If you are thinking about diversifying your electricity supply with renewable power, you are blessed with good timing. Not only is the energy of the sun still available for free, the technology we need to harness it is improving year after year. Add to that beneficial technology like battery backup systems, plus some different options to help you with the cost of your system, and it’s now possible for a huge number of people to have a solar electric system installed.
Making usable energy from solar energy is not a new idea. Plants have been doing that for a while with chlorophyll. But the technology that we think of—the precursor to the black rectangular photovoltaic (PV) panels—was first developed by Charles Fritts in 1883. He coated selenium with a thin layer of gold and the experiment produced a flow of electricity.
Today the vast majority of solar panels are made with silicon as the semiconductor material, along with glass for the transparent top surface and an aluminum frame. With no moving parts and a service life of about 25 years, this device is an ingenious (and well-proven) addition to our clean-energy needs.
In addition to the panels, your solar power system needs a few other components. First, let’s look at a system with a battery backup. In that type of system, your PV panels will send DC (direct current electricity) to a charge controller. That device works with and monitors your battery system to keep it properly charged. It also works between the battery system and the inverter when the battery is powering your home. Without a battery backup there’s no need for a charge controller, but your system does still need an inverter.
The inverter’s job is to take the DC power produced by the panels and stored in the battery system and transform it into AC (alternating current electricity), which is what your home appliances require. AC power is also what the electric grid requires.
Your system will also require a variety of wire and breakers and an electrician to connect it all to your electric service, but these components are the heart and soul.
That answer is dependent on your goals. Do you want to completely offset your electricity usage and make maximum use of the tax credits in the Inflation Reduction Act? You might also just want to use the roof space you have for a modest system that still cuts your electricity bill by 25% or 50% or so. No harm in that.
In general, an average grid-tied home will need roughly 20 panels to offset the typical usage. You’ll need to dial that in, though, as you’ll find plenty of variance in the output of panels, as well as how much power those panels can produce on your roof. Living in Las Vegas as compared to Seattle, for example, you’ll experience nearly twice as many sunny days per year, on average. With that much more sunshine, your panels will simply be producing electricity for more hours per year.
Now, here’s where you will have to do some calculations, if you like. Here’s a very good tutorial on how to look at your energy usage. You can also just talk to a professional who knows the nuances of your location. The typical solar panel is about 3 feet by 5 feet, so 15 square feet. Common wattages range from 200–400 watts, so it’s possible to get substantially more power from the same space—if you choose better solar panels. You need to determine how many panels will fit on your roof in the best locations.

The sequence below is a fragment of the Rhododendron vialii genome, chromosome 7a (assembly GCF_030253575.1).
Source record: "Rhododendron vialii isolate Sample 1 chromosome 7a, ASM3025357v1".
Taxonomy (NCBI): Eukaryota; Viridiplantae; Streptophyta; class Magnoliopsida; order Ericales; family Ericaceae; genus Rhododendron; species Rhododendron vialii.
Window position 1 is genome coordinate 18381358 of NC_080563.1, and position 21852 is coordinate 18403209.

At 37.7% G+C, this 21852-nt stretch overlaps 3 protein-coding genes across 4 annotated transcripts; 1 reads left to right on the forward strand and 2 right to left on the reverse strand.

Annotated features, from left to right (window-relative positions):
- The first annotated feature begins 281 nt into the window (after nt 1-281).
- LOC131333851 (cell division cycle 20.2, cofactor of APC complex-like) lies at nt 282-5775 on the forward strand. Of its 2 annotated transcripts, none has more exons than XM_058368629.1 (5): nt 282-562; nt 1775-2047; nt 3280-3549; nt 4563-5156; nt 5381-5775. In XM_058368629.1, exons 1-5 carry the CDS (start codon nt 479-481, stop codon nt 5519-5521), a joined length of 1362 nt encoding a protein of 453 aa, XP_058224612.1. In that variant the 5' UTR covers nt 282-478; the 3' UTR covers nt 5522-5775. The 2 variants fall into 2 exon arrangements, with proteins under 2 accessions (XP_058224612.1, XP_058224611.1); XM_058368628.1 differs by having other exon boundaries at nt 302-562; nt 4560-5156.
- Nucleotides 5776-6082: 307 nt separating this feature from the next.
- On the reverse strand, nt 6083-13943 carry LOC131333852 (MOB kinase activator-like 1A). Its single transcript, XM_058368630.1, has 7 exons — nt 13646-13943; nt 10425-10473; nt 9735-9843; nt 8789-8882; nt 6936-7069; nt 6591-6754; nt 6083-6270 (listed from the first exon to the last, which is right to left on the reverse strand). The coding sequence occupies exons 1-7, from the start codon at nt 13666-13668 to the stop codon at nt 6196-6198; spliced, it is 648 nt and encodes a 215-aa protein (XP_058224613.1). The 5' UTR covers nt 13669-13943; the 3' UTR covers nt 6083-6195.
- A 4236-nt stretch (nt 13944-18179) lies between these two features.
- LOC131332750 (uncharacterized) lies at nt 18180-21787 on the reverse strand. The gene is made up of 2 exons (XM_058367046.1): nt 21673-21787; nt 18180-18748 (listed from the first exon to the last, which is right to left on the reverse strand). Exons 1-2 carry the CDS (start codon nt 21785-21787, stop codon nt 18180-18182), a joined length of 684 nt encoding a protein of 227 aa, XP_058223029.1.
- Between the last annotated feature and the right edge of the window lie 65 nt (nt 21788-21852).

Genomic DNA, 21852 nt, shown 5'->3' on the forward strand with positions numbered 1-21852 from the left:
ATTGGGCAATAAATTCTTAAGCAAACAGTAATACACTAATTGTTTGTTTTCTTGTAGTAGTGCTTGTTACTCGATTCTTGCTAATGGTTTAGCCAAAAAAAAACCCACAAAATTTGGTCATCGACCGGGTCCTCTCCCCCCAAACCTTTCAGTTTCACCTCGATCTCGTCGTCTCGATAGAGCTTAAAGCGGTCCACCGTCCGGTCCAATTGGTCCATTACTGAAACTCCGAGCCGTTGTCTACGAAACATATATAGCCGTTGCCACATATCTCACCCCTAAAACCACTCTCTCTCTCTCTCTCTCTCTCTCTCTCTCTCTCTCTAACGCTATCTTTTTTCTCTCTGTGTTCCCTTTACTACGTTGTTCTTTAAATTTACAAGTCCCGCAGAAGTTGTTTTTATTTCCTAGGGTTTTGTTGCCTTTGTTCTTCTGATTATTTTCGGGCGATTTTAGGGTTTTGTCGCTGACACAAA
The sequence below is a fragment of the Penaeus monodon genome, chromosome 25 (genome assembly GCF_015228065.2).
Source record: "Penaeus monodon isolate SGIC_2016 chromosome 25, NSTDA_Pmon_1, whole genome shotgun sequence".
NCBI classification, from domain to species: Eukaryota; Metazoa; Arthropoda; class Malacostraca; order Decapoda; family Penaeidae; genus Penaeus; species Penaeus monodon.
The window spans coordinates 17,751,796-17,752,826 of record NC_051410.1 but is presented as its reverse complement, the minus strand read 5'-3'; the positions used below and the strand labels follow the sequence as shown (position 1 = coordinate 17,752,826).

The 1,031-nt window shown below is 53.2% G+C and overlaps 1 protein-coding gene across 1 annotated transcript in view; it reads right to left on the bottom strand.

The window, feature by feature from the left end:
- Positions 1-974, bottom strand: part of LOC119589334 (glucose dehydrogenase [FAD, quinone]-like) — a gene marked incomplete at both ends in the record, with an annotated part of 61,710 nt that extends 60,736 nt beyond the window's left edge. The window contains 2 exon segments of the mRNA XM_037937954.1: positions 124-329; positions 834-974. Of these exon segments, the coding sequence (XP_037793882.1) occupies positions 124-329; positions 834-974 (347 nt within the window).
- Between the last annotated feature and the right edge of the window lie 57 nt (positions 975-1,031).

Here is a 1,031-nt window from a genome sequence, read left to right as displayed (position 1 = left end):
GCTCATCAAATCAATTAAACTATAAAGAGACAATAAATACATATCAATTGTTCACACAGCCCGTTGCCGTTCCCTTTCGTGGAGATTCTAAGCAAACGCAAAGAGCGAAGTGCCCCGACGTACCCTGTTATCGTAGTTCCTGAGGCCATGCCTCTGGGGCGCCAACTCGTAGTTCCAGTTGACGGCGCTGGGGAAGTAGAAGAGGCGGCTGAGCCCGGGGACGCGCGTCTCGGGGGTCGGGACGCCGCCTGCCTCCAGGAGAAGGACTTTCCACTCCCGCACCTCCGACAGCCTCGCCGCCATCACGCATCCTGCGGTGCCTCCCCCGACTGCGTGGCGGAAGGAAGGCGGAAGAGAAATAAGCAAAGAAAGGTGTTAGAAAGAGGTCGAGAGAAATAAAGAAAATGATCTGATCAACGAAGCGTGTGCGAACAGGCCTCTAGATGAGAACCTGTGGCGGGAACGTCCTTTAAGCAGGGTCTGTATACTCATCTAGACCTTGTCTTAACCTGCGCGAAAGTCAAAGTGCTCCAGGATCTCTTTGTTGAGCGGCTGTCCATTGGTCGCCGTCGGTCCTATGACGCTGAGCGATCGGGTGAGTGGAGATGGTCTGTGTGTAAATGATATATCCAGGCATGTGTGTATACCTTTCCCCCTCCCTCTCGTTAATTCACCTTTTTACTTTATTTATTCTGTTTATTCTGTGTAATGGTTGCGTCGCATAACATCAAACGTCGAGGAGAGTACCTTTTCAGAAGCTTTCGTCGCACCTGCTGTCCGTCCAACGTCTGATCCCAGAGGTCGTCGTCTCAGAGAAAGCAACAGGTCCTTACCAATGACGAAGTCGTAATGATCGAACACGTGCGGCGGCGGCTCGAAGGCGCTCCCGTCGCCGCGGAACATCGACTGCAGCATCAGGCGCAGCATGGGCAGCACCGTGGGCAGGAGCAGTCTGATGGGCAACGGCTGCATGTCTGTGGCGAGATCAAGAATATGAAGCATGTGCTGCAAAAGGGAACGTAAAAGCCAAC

In addition, you’ll be looking at how your roof is oriented to the sun, what’s the slope, and how many panels will fit? Google’s Project Sunroof will give you a satellite image of your rooftop and give you an estimate of your energy savings over time. The ideal roof has a low slope and faces mostly south with no overhanging trees. Even when you don’t have an ideal roof, you can still install a solar PV system that meets your goals, but that’s when you probably have to install more solar panels.
You can expect to pay from $3–$4 per watt for the installed price. That means a typical 5-kilowatt system runs you from $15,000–$20,000. A kilowatt is 1000 watts, so a 5000-watt system, multiplied by $3 is $15,000, and by $4 is $20,000. But that’s without incentives bringing the cost down for you, and you can take a 30% tax credit when you also purchase a battery storage system. You may also have state and/or local incentives, or even a power purchase agreement that works in your favor.
Power purchase agreements (PPAs) can appear to be a bit complex at first blush, but here’s the gist: you as a homeowner can enter into a contract with a solar PV systems or wind energy developer/company, for example. The company owns and maintains the system after installing it on your property. Your contract states the rate you pay and the term, typically for 10–25 years. At the end of the term, your options will also be stated, such as renewal of the contract at a new rate, removal of the system, or your purchase of the system.
The appeal of these systems, for many people, is getting access to cleaner renewable energy than they can get from their legacy utility company. They’re decoupling partially or completely from fossil fuel energy while getting a better rate on their electricity, plus they have no upfront cost for a new and professionally installed solar PV system.
If you’re interested in getting clean power into your home and you’re not sure how you’d pay for a solar PV system, a PPA is worth looking into. But several states have restricted them, so you’ll have to do some research for your own state.
Is it time to make your move on your new solar PV system? With all those incentives and better technology, your timing couldn’t be better.